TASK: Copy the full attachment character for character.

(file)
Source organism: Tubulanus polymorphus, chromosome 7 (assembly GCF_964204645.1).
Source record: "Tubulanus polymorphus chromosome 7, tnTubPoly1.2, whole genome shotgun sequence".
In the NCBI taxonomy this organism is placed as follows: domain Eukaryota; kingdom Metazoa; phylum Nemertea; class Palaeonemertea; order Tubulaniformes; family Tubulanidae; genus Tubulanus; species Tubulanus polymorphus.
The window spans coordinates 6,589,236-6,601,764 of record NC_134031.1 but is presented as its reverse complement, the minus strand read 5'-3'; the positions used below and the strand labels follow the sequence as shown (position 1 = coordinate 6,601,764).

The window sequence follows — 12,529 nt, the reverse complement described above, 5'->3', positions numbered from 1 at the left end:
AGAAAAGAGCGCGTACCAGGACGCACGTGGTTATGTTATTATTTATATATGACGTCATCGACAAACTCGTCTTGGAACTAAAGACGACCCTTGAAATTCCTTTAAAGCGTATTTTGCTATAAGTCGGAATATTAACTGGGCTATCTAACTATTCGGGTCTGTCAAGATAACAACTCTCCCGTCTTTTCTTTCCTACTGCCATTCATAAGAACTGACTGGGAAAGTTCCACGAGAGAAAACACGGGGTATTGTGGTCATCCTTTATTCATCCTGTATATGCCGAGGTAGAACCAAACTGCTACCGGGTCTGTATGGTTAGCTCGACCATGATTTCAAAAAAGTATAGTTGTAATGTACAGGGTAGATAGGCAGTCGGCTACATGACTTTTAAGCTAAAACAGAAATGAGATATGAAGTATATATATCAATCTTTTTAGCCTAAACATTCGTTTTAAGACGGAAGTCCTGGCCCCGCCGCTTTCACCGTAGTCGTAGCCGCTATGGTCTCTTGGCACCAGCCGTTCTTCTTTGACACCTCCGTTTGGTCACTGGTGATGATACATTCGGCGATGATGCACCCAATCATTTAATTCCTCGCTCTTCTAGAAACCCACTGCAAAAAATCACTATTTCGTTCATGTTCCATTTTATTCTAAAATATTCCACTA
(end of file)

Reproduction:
Source organism: Tubulanus polymorphus, chromosome 7 (assembly GCF_964204645.1).
Source record: "Tubulanus polymorphus chromosome 7, tnTubPoly1.2, whole genome shotgun sequence".
In the NCBI taxonomy this organism is placed as follows: domain Eukaryota; kingdom Metazoa; phylum Nemertea; class Palaeonemertea; order Tubulaniformes; family Tubulanidae; genus Tubulanus; species Tubulanus polymorphus.
The window spans coordinates 6,589,236-6,601,764 of record NC_134031.1 but is presented as its reverse complement, the minus strand read 5'-3'; the positions used below and the strand labels follow the sequence as shown (position 1 = coordinate 6,601,764).

The window sequence follows — 12,529 nt, the reverse complement described above, 5'->3', positions numbered from 1 at the left end:
AGAAAAGAGCGCGTACCAGGACGCACGTGGTTATGTTATTATTTATATATGACGTCATCGACAAACTCGTCTTGGAACTAAAGACGACCCTTGAAATTCCTTTAAAGCGTATTTTGCTATAAGTCGGAATATTAACTGGGCTATCTAACTATTCGGGTCTGTCAAGATAACAACTCTCCCGTCTTTTCTTTCCTACTGCCATTCATAAGAACTGACTGGGAAAGTTCCACGAGAGAAAACACGGGGTATTGTGGTCATCCTTTATTCATCCTGTATATGCCGAGGTAGAACCAAACTGCTACCGGGTCTGTATGGTTAGCTCGACCATGATTTCAAAAAAGTATAGTTGTAATGTACAGGGTAGATAGGCAGTCGGCTACATGACTTTTAAGCTAAAACAGAAATGAGATATGAAGTATATATATCAATCTTTTTAGCCTAAACATTCGTTTTAAGACGGAAGTCCTGGCCCCGCCGCTTTCACCGTAGTCGTAGCCGCTATGGTCTCTTGGCACCAGCCGTTCTTCTTTGACACCTCCGTTTGGTCACTGGTGATGATACATTCGGCGATGATGCACCCAATCATTTAATTCCTCGCTCTTCTAGAAACCCACTGCAAAAAATCACTATTTCGTTCATGTTCCATTTTATTCTAAAATATTCCACTA